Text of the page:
It’s important to make sure there are choices for students of all reading abilities. Again, this needs to be balanced with student choice. Our teachers wanted to ensure that there were several books at just the right level to avoid that frustration and allow students to enjoy some success.
Having nine books to put on the list was a huge help in achieving that balance. Our teachers were able to make sure that, no matter a child’s level, there were several on their wish list in an appropriate range while allowing them to choose others that may have been more challenging or a little easier but much loved.
Sometimes when we make kids read only those things that are at their level or within their Lexile range, we can beat the love of reading out of them if we’re not careful. So, we really tried to take an approach that allowed them to get a bit of everything if that’s what they wanted.
Offer choices in technology
These days, even a summer reading program is likely to have a technological component. In ours, technology comes into play when families report that their children have completed a title.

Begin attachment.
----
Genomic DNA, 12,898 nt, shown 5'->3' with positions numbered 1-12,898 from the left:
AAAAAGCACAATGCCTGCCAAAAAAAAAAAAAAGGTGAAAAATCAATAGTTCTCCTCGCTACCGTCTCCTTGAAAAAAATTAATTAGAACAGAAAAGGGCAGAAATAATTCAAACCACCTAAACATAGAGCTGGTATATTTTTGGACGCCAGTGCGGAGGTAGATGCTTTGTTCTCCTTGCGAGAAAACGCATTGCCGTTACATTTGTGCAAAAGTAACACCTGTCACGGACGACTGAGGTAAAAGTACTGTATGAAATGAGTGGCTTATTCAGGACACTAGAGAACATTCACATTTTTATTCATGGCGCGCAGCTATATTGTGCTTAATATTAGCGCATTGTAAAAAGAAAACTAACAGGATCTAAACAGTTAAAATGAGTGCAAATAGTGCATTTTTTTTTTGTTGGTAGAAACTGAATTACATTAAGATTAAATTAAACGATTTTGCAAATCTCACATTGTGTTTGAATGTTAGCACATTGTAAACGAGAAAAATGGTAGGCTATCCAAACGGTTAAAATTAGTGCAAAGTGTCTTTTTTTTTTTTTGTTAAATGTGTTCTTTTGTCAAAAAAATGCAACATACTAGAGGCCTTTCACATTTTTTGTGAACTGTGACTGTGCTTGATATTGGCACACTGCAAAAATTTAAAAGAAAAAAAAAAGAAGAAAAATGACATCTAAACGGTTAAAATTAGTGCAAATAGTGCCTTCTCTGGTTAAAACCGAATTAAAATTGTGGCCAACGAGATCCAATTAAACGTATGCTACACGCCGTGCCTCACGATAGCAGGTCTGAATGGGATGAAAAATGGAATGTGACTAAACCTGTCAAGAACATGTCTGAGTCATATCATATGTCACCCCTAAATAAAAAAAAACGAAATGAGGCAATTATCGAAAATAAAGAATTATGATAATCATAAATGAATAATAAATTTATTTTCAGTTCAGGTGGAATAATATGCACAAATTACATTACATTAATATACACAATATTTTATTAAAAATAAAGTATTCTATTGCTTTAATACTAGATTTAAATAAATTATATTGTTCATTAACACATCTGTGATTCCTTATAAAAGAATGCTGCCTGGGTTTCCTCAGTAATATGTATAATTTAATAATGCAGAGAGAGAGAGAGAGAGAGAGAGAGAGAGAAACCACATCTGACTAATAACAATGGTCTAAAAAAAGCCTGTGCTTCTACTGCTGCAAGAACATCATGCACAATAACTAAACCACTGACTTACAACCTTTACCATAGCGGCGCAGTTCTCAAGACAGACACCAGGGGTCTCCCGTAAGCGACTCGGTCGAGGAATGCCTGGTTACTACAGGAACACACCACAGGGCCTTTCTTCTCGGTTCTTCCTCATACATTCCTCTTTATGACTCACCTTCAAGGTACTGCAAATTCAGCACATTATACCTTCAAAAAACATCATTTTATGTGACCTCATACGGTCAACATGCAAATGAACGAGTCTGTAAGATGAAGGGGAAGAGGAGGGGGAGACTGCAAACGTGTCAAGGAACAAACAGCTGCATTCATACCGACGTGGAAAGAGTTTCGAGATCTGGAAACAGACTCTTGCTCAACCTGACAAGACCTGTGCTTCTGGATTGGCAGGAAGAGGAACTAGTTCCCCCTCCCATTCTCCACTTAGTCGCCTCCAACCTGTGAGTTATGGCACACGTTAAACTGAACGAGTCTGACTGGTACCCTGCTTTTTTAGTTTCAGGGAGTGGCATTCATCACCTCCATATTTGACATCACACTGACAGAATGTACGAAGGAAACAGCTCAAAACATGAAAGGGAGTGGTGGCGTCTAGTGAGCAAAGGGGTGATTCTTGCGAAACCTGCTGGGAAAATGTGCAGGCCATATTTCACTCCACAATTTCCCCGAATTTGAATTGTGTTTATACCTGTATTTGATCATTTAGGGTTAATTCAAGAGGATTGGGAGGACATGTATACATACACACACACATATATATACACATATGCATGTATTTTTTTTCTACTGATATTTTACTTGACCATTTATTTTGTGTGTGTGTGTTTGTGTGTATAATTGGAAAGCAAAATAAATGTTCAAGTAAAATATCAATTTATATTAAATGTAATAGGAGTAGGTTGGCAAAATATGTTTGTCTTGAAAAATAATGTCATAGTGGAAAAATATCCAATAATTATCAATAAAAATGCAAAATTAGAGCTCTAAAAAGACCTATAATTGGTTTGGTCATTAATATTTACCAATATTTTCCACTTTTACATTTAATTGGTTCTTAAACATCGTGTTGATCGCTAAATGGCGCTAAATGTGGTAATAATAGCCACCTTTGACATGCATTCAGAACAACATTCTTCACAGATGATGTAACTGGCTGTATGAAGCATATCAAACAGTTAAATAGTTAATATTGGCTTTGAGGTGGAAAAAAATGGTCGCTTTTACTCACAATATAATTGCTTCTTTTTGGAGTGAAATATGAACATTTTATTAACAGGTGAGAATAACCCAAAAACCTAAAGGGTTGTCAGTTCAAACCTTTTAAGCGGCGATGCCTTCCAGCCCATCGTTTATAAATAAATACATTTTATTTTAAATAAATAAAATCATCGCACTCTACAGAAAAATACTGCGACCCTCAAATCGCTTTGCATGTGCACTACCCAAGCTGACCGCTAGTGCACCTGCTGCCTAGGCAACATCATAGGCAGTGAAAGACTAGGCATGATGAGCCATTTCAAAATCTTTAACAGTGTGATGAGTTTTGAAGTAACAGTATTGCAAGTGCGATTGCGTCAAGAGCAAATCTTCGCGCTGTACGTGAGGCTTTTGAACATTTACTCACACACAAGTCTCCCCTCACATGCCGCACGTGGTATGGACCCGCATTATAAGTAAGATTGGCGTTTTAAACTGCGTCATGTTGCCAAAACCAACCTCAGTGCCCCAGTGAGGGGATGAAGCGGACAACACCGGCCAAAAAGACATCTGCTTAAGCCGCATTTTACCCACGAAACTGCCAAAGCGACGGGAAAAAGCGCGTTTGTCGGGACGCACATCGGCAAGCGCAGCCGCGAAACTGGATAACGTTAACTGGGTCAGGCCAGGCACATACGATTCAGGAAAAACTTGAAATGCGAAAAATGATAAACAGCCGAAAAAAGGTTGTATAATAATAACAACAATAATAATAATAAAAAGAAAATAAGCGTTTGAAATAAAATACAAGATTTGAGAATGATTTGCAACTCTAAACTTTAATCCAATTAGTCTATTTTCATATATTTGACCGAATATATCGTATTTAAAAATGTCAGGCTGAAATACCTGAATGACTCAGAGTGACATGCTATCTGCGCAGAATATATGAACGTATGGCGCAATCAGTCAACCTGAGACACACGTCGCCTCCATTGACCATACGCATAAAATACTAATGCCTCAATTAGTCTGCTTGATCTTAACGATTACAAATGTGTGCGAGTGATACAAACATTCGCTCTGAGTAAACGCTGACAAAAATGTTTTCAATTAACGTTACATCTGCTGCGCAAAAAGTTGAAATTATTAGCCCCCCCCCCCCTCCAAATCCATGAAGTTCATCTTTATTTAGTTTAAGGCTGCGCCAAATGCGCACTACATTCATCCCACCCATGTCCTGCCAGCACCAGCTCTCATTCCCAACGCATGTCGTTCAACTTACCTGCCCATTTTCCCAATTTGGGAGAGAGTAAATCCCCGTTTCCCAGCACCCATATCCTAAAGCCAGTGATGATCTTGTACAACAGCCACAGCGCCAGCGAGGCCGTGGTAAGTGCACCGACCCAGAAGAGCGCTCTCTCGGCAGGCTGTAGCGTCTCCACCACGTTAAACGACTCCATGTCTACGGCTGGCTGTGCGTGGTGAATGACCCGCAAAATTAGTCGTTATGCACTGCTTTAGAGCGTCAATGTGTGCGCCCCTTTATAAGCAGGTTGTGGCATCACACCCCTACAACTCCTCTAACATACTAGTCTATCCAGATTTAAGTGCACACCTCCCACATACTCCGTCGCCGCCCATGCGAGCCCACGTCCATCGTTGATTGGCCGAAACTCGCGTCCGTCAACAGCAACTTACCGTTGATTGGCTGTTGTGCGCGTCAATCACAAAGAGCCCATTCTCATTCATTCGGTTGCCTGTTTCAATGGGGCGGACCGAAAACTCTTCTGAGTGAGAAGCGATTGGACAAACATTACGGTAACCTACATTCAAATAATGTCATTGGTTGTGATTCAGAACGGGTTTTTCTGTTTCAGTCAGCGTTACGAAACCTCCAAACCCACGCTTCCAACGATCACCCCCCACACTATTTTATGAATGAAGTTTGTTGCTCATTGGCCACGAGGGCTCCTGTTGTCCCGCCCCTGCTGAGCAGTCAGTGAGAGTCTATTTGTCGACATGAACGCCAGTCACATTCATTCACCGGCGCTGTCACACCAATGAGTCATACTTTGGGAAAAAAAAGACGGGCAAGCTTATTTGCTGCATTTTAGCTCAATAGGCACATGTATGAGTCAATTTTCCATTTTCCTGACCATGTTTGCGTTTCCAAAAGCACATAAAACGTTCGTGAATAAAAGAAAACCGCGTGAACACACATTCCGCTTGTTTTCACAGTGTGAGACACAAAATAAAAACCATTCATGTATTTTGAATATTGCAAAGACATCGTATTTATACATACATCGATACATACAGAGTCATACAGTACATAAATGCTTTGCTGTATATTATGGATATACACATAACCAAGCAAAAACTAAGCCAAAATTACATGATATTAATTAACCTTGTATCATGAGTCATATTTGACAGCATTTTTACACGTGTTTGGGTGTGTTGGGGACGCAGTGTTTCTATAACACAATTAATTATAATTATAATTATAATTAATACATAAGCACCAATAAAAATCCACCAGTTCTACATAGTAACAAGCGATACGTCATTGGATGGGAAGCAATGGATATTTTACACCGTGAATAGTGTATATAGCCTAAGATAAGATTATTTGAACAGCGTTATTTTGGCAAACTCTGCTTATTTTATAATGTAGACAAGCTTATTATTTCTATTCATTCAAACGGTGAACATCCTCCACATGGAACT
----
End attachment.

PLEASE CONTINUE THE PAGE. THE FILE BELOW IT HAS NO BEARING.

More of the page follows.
Some of our parents couldn’t do that through a computer because they don’t have internet access at home. To ensure everyone could participate, it was important that they be able to report books through their phones or a text message. Without that, we simply wouldn’t have been able to ensure equitable access for all our students.
Our parent-teacher organization also got involved in a pretty effective way. The PTO president connected with students and made a video together where the student talked about one of their books. They posted the videos to the Facebook page regularly throughout the summer and encouraged families to post pictures of their students with their own books.
Just about everyone is on social media these days, and putting those posts in their feeds was a powerful way of keeping summer reading in the fronts of family members’ minds. It was just a consistent reminder to keep reading throughout the summer.
Reading camps and summer intervention programs are great, but a summer reading program that reaches all students has the potential to become a community-building event. And the best part is hundreds of kids with their very own books at home.